My Dad, born in 1907, used to tell about how as kids he and his siblings wore acifidity bags.
An acifidity bag was a folk remedy most commonly found in the Appalachian region in the 18th or 19th century.
Basically, it was a bag of pungent herbs, often including ginseng, pokeweed and yellow root, garlic, rosemary, onion and mint. However, the exact ingredients varied by practitioner. The vapors were supposed to ward off the flu, disease and as some believed, evil spirits.
The bag had to be made of muslin and when filled was about the size of a silver dollar (an inch and a half). You couldn’t just cram the stuff into the bag. The pokeweed had to be picked just as the sun rises while the plant is covered with dew and the smallest pokeweed leaves were the best. When it started to smell like rotten leaves the ingredients were about right.
If the bag failed and one got sick, my grandmother would smear bacon grease on the soles of the kid’s feet, sit them in a chair with their feet in front of a hot wood stove and bake the flu out. At other times a poultice of onions was placed on the chest and that would loosen up the croop so all the stuff congesting the lungs could be coughed up. My dad also had another remedy for getting rid of a chest cold...a mixture of coal oil and lard would be smeared on the chest and a big woolen scarf pinned around the neck. In my day things had progressed to the use of Vicks VapoRub. I remember being slathered in that stinking stuff and having my chest covered with that big woolen cloth. I couldn't wait to get better just to take a bath and get the smell off of me. History of Vicks
According to the book "Healing Spices," asafoetida was endorsed by the US Pharmacopedia as a remedy for the 1918 Spanish Flu pandemic that killed almost 100,000,000 people globally and claimed tens of thousands of American lives per week for two years.
The putrid smelling spice was stocked by pharmacies to be draped around the neck inside acifidity bags in an attempt to deflect the deadly influenza.
Flu struck terror in the hearts of those that either heard about or lived through the epidemic to the extent that subsequent generations of babies and school children were forced to wear acifidity bags during outbreaks of polio, measles and during the winter to stave off influenza.
Asafoetida, a native of the higher altitudes of the Mediterranean, Middle East, and Central China, Iran, and Afghanistan, and is a primary imported spice to India, an essential ingredient in curries and used as a medicine for centuries (noted in ancient reference dating 400 BC) is actually a resin derived from the four-year-old roots of the Ferula asafoetida plant, a member of the fennel species.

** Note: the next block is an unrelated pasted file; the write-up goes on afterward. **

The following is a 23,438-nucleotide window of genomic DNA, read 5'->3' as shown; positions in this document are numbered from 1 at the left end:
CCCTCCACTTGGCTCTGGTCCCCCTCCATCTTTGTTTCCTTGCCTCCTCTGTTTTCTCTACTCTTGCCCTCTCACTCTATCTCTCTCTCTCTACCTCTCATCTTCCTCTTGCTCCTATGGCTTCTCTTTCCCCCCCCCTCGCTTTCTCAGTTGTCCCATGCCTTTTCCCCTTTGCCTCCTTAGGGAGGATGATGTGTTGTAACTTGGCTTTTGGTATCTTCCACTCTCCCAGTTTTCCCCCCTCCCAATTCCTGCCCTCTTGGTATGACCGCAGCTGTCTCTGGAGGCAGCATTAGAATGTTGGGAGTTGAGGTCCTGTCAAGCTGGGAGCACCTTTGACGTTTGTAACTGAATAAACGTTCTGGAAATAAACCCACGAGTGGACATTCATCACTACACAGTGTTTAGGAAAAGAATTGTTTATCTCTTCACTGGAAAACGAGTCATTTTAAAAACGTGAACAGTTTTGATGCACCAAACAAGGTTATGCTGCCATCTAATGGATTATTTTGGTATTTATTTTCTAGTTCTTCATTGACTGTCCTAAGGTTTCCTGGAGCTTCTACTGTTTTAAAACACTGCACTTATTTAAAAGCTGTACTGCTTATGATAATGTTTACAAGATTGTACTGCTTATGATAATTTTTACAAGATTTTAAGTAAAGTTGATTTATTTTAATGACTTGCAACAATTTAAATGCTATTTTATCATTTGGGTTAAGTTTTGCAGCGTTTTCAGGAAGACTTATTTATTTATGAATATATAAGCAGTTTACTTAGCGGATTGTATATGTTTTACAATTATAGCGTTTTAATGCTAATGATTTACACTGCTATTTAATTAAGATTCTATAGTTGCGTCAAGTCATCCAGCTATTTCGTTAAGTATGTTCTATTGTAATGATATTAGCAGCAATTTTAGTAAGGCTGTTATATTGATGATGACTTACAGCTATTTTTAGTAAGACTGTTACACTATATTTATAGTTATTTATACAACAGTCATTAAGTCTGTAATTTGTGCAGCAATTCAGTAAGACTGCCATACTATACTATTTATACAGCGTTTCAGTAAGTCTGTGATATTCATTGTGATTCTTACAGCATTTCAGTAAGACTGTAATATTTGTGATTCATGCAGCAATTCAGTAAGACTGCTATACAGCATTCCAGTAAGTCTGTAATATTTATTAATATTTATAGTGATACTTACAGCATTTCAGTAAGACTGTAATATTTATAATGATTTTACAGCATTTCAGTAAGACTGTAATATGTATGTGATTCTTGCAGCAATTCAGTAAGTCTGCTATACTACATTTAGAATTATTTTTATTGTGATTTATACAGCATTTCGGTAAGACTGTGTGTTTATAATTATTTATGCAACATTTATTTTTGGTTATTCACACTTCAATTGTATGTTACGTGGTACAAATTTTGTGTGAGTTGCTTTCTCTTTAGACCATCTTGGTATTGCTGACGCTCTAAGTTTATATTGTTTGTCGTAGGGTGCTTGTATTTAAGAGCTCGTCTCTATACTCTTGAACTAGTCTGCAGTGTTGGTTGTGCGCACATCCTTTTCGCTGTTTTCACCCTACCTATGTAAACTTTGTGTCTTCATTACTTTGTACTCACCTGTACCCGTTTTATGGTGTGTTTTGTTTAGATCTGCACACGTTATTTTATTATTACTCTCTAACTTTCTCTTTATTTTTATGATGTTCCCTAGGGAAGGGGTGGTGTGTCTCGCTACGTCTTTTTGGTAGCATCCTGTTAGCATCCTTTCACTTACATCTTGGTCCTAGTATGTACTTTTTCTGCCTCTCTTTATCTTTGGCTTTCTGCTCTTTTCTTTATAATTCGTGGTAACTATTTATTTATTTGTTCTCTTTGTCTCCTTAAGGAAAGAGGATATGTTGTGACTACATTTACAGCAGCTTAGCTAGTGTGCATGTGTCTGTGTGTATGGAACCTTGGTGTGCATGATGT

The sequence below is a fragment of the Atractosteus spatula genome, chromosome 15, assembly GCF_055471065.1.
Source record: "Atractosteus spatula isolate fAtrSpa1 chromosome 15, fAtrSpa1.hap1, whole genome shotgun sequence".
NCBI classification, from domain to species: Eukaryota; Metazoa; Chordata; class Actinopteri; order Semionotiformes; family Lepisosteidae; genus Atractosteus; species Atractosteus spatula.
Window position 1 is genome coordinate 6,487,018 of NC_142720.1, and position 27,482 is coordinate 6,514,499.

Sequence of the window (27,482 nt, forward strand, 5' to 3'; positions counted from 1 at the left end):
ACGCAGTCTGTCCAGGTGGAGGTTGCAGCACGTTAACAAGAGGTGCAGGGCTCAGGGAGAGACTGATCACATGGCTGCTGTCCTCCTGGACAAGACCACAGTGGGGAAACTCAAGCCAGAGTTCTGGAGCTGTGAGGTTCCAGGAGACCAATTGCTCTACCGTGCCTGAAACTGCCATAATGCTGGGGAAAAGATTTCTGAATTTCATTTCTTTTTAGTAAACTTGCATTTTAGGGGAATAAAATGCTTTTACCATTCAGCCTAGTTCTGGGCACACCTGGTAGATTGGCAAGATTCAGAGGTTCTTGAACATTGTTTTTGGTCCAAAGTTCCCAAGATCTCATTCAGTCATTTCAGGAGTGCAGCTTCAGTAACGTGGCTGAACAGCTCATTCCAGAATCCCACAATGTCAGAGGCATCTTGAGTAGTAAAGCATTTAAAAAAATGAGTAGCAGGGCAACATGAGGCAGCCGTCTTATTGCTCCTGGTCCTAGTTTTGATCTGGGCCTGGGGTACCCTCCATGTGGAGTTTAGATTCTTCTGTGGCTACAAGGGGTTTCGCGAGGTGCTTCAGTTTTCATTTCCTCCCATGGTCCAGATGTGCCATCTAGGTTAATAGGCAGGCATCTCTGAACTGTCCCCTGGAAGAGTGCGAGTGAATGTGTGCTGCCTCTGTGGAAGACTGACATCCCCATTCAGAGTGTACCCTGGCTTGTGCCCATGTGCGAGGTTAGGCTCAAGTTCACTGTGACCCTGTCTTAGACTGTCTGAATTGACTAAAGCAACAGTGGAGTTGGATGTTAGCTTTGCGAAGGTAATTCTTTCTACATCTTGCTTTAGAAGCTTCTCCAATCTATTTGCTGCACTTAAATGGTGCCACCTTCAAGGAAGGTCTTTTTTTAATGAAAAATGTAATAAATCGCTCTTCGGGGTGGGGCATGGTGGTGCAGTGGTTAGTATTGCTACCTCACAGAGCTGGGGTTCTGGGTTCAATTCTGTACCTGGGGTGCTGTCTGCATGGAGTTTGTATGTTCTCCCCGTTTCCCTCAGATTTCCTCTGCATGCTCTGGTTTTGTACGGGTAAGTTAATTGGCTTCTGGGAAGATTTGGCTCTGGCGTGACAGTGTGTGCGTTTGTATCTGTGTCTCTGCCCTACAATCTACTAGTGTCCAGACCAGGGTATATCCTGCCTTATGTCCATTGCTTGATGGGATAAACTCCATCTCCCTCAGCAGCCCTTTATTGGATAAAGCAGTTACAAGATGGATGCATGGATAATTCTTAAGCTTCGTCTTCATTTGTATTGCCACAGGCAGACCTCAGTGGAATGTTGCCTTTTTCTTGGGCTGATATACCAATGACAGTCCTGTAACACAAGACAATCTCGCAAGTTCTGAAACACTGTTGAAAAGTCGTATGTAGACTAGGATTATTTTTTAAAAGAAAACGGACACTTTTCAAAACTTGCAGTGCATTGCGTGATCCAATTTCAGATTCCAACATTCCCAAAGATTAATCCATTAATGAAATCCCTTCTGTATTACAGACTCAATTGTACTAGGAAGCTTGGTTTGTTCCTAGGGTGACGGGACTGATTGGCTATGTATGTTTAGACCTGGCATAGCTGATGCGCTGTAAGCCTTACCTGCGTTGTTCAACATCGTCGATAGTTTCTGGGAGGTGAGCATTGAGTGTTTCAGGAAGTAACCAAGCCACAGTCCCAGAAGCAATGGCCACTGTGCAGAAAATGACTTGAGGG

The plant is cut back at the ground to make a slit in the top of the root for the resin to ooze out, then covered to protect from the elements. This is repeated until enough of the hardened resin forms a walnut-shaped brown ball for harvest. The brown clump is ground into a powder and mixed with flour and other ingredients for market.
Use of plant's resinous root juice has appeared in writings of Alexander the Great, medical practitioners in the first century, noted in the histories of ancient Rome, and used as a medicine into the Middle Ages.
The strong sulfurous odor of asafoetida mellows in cooking, yielding a strong sweet onion-garlic flavor to dishes. Very little of the spice is necessary so a small container lasts a long time. The potent powder is best fried in butter (ghee) to dissipate the smell before adding the remaining ingredients to the pot.
The storage of asafoetida requires an airtight container enclosed in a sealable bag (or two) to prevent the smell from contaminating other pantry items.
The powdered resin was thought to be useful for many things:
* whooping cough, bronchial, and asthmatic issues
* antimicrobial, antiviral and antioxidant
* cure for intestinal worms
* toothache relief
* breaking addictions
* contraceptive and causing abortion
* antiflatulent that eases digestion and constipation
* meat preservative and pickling
* lure for fishing...coat the bait
* repels evil spirits and potential disease-infected strangers
Don’t laugh! During the swine flu pandemic in 2009, scientists worldwide were tested natural home remedies and lab reports proved that asafoetida resin lived up to its historical hype as a cure. The test results found multiple strong antiviral constituents and additional properties much more potent than some of the modern drugs. Further testing of asafoetida's, researchers also discovered the powerful antioxidants in it were successful in fighting many forms of cancer and irritable bowel syndrome.
Country Cures and Doctoring